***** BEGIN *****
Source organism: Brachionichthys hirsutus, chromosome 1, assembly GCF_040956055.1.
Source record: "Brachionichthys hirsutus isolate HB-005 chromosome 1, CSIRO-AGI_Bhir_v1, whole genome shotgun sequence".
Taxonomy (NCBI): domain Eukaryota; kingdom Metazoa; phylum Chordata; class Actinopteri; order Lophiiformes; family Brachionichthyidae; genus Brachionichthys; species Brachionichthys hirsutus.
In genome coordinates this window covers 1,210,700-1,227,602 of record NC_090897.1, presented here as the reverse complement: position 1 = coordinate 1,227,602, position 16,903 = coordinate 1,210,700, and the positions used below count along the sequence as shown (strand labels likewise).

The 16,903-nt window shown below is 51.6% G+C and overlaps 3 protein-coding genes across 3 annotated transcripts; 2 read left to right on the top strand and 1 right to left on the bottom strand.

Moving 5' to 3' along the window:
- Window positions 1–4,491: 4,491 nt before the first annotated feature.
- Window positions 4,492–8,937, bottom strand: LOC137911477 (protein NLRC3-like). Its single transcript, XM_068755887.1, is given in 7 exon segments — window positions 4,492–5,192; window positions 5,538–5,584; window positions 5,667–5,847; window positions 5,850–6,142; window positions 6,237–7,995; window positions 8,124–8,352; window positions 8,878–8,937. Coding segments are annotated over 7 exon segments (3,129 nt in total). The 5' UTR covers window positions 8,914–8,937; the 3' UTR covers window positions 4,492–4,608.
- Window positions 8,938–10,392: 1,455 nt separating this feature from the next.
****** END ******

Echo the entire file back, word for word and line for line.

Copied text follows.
Source organism: Brachionichthys hirsutus, chromosome 1, assembly GCF_040956055.1.
Source record: "Brachionichthys hirsutus isolate HB-005 chromosome 1, CSIRO-AGI_Bhir_v1, whole genome shotgun sequence".
Taxonomy (NCBI): domain Eukaryota; kingdom Metazoa; phylum Chordata; class Actinopteri; order Lophiiformes; family Brachionichthyidae; genus Brachionichthys; species Brachionichthys hirsutus.
In genome coordinates this window covers 1,210,700-1,227,602 of record NC_090897.1, presented here as the reverse complement: position 1 = coordinate 1,227,602, position 16,903 = coordinate 1,210,700, and the positions used below count along the sequence as shown (strand labels likewise).

The 16,903-nt window shown below is 51.6% G+C and overlaps 3 protein-coding genes across 3 annotated transcripts; 2 read left to right on the top strand and 1 right to left on the bottom strand.

Moving 5' to 3' along the window:
- Window positions 1–4,491: 4,491 nt before the first annotated feature.
- Window positions 4,492–8,937, bottom strand: LOC137911477 (protein NLRC3-like). Its single transcript, XM_068755887.1, is given in 7 exon segments — window positions 4,492–5,192; window positions 5,538–5,584; window positions 5,667–5,847; window positions 5,850–6,142; window positions 6,237–7,995; window positions 8,124–8,352; window positions 8,878–8,937. Coding segments are annotated over 7 exon segments (3,129 nt in total). The 5' UTR covers window positions 8,914–8,937; the 3' UTR covers window positions 4,492–4,608.
- Window positions 8,938–10,392: 1,455 nt separating this feature from the next.